Maistraatinportti – responsibly ready for 2050
The new Kruunuvuori Bridge connecting Korkeasaari and Kruunuvuorenranta is to become the longest, tallest and longest-standing bridge in Finland - and it is also globally exceptional as bridges of this size have not been built for the sole use of public transport, pedestrian traffic and cycling. The bridge thus becomes an interesting attraction not only due to its size, but also due to the advanced traffic thinking behind its design.
In 2012, as part of its World Design Capital programme, the City of Helsinki organised a design competition to design a transport connection from Kalasatama via Korkeasaari to Kruunuvuorenranta. The participants of the competition were selected on the basis of an application procedure, and the most important part of the applications was the Kruunuvuori Bridge connecting Kruunuvuorenranta and Palosaari (i.e. the tip of Korkeasaari).
The aim of the competition was to find a design solution that would meet the functional, sustainable and aesthetic objectives set for the new transport connection. Of the 52 applications, 10 participants were selected. From a very international set of participants, the winning entry was the work of a planning group led by WSP Finland called “Gemma Regalis” (the crown jewel).
The jury of the competition particularly liked the lightness and airiness of Gemma Regalis, which gives open sea views to both those looking at the bridge from further and those travelling on the bridge. The design is also considered to meet the other goals set for the transport connection.
Time will tell if the bridge will be an iconic landmark for Helsinki, like for example, the Brooklyn Bridge in New York or the Pont Neuf in Paris.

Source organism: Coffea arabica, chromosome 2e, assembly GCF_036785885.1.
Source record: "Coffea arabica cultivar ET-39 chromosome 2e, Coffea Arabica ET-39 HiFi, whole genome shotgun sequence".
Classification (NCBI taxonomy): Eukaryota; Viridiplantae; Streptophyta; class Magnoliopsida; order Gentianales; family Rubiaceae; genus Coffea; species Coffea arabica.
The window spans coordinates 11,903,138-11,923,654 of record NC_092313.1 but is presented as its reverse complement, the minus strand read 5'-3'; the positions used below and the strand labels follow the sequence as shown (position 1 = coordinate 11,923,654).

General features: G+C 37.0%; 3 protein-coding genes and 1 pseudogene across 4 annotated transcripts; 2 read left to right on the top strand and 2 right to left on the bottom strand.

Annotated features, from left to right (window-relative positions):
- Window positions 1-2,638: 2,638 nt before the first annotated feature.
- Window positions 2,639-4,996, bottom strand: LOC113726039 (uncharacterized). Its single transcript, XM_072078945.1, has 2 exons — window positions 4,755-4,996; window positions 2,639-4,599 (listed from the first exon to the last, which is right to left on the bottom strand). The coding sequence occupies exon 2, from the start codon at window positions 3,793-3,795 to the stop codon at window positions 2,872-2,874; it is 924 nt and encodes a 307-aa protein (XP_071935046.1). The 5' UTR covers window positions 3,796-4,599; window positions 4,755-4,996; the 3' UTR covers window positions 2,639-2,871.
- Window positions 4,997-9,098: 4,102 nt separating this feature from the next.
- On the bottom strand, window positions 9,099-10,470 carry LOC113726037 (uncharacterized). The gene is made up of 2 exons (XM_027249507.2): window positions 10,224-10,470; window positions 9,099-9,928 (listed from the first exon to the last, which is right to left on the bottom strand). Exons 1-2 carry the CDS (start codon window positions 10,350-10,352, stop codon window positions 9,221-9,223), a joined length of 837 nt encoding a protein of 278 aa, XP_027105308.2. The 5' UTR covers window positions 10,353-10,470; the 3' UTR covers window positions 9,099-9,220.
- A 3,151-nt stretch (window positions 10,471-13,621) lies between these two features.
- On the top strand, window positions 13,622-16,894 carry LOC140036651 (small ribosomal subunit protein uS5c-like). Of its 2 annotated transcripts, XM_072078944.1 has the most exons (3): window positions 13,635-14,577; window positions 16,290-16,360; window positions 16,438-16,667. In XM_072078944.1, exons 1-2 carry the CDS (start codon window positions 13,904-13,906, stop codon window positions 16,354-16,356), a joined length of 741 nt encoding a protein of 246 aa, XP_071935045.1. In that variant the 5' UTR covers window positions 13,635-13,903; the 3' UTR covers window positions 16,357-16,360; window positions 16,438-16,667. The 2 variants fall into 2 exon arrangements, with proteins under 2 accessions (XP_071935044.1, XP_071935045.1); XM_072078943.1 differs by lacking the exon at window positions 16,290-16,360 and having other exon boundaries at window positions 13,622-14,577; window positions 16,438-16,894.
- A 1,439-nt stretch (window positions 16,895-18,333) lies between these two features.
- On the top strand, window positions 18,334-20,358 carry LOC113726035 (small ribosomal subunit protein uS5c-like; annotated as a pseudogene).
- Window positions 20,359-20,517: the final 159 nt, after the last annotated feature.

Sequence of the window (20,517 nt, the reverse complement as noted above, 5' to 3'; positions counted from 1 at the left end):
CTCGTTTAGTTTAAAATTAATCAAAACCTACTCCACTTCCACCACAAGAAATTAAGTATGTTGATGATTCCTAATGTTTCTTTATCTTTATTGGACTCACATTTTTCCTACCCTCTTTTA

In any case, it will be an important transport link that will redefine the concept of the city centre of Helsinki and the location of the homes of thousands of residents in terms of distance from the city centre. The emergence of such a significant new connection is an exceptionally big development for any city.
"Kruunuvuori Bridge also changes the cityscape of Helsinki when completed. However, the aim was to make the bridge, which is more than a kilometer long, light and airy, so that the impact on the landscape would be as small as possible", says Business Area Director Sami Niemelä from WSP.
The central pylon of the bridge rises to a height of 135 metres and can be seen from far away at any time of the day.
The bridge's crossing height on the main boat channel is 20 metres. This means that not all the largest sailing boats can cross under the bridge, but the majority of the boats on the Herttoniemi pier can sail on the Kruunuvuorenselkä as before.
The bridge is also crossed by another boat channel at a slightly lower crossing height, further away from the islets Isäntä and Emäntä. This makes it possible for motor boaters to take into account the nesting time of birds and to get around the islets farther.
Sailing competitions have been organised on Kruunuvuorenselkä. The city has offered substitute areas for such activities.
The Kruunuvuori Bridge is therefore record long and high, but it is also exceptionally required to have a service life of 200 years.
"Such long service life requirements have not previously been set for such bridge structures in Finland", says Niemelä.
"The 200-year service life is for the whole bridge – of course, some structures are intended to be renewed, but others are planned to last 200 years. Such structures include hard-to-repair load-bearing structures such as pylons, intermediate supports and deck steel beams."
For example, a service life of 200 years places new demands on concrete: it must withstand exceptionally well the stresses caused by both frost and seawater. Offshore concrete structures are particularly vulnerable to the adverse effects of seawater and repeated freezing and thawing on the durability of concrete.
The so-called infrabetons currently used have a service life of 100 years. In practice, the service life required for the Crown Bridges means that concrete manufacturers have to develop new types of concrete.
"This type of new, long-life concrete has just been used, for example, in the Atlantinsilta bridge in Jätkäsaari, but not in many other projects", says Mikko Sipiläinen of the TYL Crown Bridges consortium.